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UK Supreme Court rules on correct approach to interpreting liquidated damages clauses

In Triple Point Technology Inc v PTT Public Company Ltd [2021] UKSC 29, the principal issue before the Court was the approach to be adopted when interpreting a liquidated damages clause in a contract i.e. a clause providing for a pre-determined sum agreed upon in the event of a specified breach by one of the parties. The liquidated damages clause in this case was in a common form, providing that liquidated damages were payable for each day of delay by the contractor from the due date for delivery up to the date the employer accepted such work. The question was whether liquidated damages were payable in respect of work which had not been completed or accepted before the contract was terminated. The UK Supreme Court held that they were.


By a Contract, PTT Public Company Ltd (PTT) engaged Triple Point Technology Inc (Triple Point) to provide a software system. The work was to be carried out in two phases and payment for the work was to be made by specified milestone dates. Triple Point achieved completion of stages 1 and 2 of phase 1, 149 days late and PTT paid them for that work.  Triple Point requested payment of further invoices in respect of work not yet completed, which PPT refused. Triple Point suspended work and PTT terminated the contract, maintaining that Triple Point had wrongfully suspended work. Triple Point commenced proceedings against PTT, claiming sums due under its unpaid invoices. PTT counterclaimed for liquidated damages for delay prior to termination and for the cost of having to procure a replacement system from a new contractor.

Relevant contractual terms

The Contract contained the following relevant clauses:

Article 5.3: “If CONTRACTOR fails to deliver work within the time specified and the delay has not been introduced by PTT, CONTRACTOR shall be liable to pay the penalty at the rate of 0.1% of undelivered work per day of delay from the due date for delivery up to the date PTT accepts such work …”

Article 12.1: “CONTRACTOR shall exercise all reasonable skill, care and diligence and efficiency in the performance of the Services under the Contract…

Article 12.3: “CONTRACTOR shall be liable to PTT for any damage suffered by PTT as a consequence of CONTRACTOR’s breach of contract….The total liability of CONTRACTOR to PTT under the Contract shall be limited to the Contract price received by the CONTRACTOR with respect to the services or deliverables involved under this Contract. Except for the specific remedies expressly identified as such in this Contract, PTT’s exclusive remedy for any claim arising out of this Contract will be for CONTRACTOR, upon written notice, to use best endeavour to cure the breach at its expense, or failing that, to return the fees paid to CONTRACTOR for the Services or Deliverables related to the breach. This limitation of liability shall not apply to CONTRACTOR’s liability resulting from fraud, negligence, gross negligence or wilful misconduct of CONTRACTOR or any of its officers, employees or agents.”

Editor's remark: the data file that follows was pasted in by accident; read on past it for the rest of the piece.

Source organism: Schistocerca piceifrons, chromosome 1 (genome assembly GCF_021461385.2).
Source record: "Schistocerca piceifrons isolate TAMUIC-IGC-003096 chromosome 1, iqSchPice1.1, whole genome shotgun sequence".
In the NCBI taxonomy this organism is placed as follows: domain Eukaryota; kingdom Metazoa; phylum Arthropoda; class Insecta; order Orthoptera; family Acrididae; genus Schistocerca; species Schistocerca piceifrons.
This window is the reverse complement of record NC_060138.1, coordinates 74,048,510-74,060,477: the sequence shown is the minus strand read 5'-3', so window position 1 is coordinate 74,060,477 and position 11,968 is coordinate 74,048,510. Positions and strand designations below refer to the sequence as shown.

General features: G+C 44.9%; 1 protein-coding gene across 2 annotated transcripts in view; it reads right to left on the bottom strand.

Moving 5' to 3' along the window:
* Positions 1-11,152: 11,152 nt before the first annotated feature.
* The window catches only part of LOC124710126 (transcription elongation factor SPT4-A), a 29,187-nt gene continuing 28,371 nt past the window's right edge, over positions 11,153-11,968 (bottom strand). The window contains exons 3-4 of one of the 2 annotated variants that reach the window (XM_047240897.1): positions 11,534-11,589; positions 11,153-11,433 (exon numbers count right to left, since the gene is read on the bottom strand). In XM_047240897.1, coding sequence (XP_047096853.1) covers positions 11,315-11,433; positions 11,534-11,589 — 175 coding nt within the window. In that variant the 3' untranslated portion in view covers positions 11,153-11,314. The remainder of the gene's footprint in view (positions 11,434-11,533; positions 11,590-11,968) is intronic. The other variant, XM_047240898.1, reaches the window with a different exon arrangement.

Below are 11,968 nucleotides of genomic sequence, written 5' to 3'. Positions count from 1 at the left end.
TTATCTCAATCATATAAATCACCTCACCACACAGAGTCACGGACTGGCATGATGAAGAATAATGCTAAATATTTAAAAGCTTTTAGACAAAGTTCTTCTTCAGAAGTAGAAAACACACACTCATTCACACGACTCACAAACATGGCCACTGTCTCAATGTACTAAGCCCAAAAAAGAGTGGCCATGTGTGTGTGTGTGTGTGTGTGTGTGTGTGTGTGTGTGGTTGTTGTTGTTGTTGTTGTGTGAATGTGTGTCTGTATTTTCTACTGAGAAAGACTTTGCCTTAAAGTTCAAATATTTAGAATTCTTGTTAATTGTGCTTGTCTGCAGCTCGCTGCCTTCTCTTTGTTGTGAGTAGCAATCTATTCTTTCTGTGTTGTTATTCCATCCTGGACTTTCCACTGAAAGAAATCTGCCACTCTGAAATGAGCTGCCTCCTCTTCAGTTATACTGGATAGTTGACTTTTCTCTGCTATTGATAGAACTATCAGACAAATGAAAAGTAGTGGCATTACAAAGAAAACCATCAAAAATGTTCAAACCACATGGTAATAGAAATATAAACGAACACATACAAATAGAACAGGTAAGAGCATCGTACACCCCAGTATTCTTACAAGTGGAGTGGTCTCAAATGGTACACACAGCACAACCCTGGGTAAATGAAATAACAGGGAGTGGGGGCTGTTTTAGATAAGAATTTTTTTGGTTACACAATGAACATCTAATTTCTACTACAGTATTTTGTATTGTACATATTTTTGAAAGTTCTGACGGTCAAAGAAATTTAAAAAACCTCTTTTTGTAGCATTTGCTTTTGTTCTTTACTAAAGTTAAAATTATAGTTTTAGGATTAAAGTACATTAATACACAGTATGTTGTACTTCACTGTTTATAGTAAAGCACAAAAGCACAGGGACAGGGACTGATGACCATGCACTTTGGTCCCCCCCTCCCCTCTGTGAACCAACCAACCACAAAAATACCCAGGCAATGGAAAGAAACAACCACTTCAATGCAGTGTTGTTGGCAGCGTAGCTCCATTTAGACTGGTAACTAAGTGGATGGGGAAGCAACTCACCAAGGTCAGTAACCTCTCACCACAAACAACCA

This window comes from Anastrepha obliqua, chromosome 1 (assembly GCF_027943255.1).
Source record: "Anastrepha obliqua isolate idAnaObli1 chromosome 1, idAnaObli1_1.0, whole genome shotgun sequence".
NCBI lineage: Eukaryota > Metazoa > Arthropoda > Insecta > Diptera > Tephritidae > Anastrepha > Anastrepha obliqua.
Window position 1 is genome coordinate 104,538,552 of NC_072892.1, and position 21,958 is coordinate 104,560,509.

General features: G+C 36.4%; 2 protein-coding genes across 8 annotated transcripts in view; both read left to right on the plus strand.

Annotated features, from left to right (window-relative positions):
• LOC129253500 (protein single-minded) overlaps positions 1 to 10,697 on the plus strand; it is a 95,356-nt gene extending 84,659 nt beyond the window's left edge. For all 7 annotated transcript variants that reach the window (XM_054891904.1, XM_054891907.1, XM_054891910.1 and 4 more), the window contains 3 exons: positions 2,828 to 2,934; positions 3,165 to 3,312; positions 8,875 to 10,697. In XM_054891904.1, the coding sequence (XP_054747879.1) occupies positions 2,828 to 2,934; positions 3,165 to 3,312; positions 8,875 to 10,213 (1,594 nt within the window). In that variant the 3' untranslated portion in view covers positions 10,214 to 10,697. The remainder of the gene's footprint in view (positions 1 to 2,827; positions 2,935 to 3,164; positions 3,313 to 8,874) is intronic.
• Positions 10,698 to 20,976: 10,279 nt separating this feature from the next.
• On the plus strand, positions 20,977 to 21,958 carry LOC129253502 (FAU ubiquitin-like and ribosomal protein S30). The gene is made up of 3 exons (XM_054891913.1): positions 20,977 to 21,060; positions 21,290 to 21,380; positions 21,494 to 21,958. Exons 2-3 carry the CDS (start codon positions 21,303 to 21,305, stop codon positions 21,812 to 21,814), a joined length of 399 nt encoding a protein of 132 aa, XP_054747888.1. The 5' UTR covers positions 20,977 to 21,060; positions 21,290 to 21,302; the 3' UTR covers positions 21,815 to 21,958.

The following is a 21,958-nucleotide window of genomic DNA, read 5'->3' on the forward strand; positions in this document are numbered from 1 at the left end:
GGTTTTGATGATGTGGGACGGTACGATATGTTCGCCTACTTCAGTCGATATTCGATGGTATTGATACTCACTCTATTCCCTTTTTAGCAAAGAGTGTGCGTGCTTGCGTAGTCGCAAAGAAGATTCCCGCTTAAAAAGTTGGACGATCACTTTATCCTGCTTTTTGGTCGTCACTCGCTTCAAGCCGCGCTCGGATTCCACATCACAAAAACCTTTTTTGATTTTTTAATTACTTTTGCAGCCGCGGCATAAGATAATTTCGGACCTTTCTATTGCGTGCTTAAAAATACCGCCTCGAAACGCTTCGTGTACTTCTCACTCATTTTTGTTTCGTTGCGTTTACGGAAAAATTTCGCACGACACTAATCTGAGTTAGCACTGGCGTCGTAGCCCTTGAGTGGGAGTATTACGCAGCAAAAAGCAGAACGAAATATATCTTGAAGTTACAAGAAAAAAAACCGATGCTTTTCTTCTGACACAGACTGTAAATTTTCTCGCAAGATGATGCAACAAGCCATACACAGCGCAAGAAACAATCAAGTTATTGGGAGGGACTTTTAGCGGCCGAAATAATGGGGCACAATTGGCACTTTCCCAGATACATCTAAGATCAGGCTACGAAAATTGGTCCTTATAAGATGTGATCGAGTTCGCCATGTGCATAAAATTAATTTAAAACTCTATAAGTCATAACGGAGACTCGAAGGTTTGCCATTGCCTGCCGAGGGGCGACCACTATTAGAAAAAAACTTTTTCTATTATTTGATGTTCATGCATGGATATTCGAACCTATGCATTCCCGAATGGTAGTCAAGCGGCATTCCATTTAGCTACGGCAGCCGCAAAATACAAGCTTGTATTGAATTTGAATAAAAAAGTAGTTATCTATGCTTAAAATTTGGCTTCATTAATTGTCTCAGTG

Issues before the courts

The issues before the Courts were:

  • Whether liquidated damages were payable under Article 5.3 in respect of work which had been delayed by Triple Point and not completed (and therefore not accepted) before the Contract was terminated.
  • Whether “negligence” in the exception in Article 12.3 meant the tort of negligence or also included breach of the contractual duty of skill and care.
  • Whether liquidated damages were subject to the cap referred to in Article 12.3.

Decisions of the courts below

Technology and Construction Court

The Technology and Construction Court (TCC) dismissed Triple Point’s claim. It held that PTT was entitled to damages of US$4.5 million, under the heads of: liquidated damages for delay (uncapped) and the costs of procuring an alternative system and wasted costs (both subject to the Article 12.3 cap). Triple Point appealed and PTT cross-appealed against the finding that any damages were capped.

Court of Appeal

The Court of Appeal set aside the TCC’s award of liquidated damages, holding that PTT was only entitled to liquidated damages for work which had been completed (and therefore accepted by the employer) prior to termination of the Contract, that all damages were subject to the cap and that the exception for “negligence” applied only to freestanding torts and not to breaches of the contractual obligation to exercise care and skill. PTT appealed to the Supreme Court.

Supreme Court decision

The Supreme Court held that:

  • PTT was entitled to liquidated damages up to the date the Contract was terminated and general damages after that – PTT’s appeal was unanimously allowed on this issue.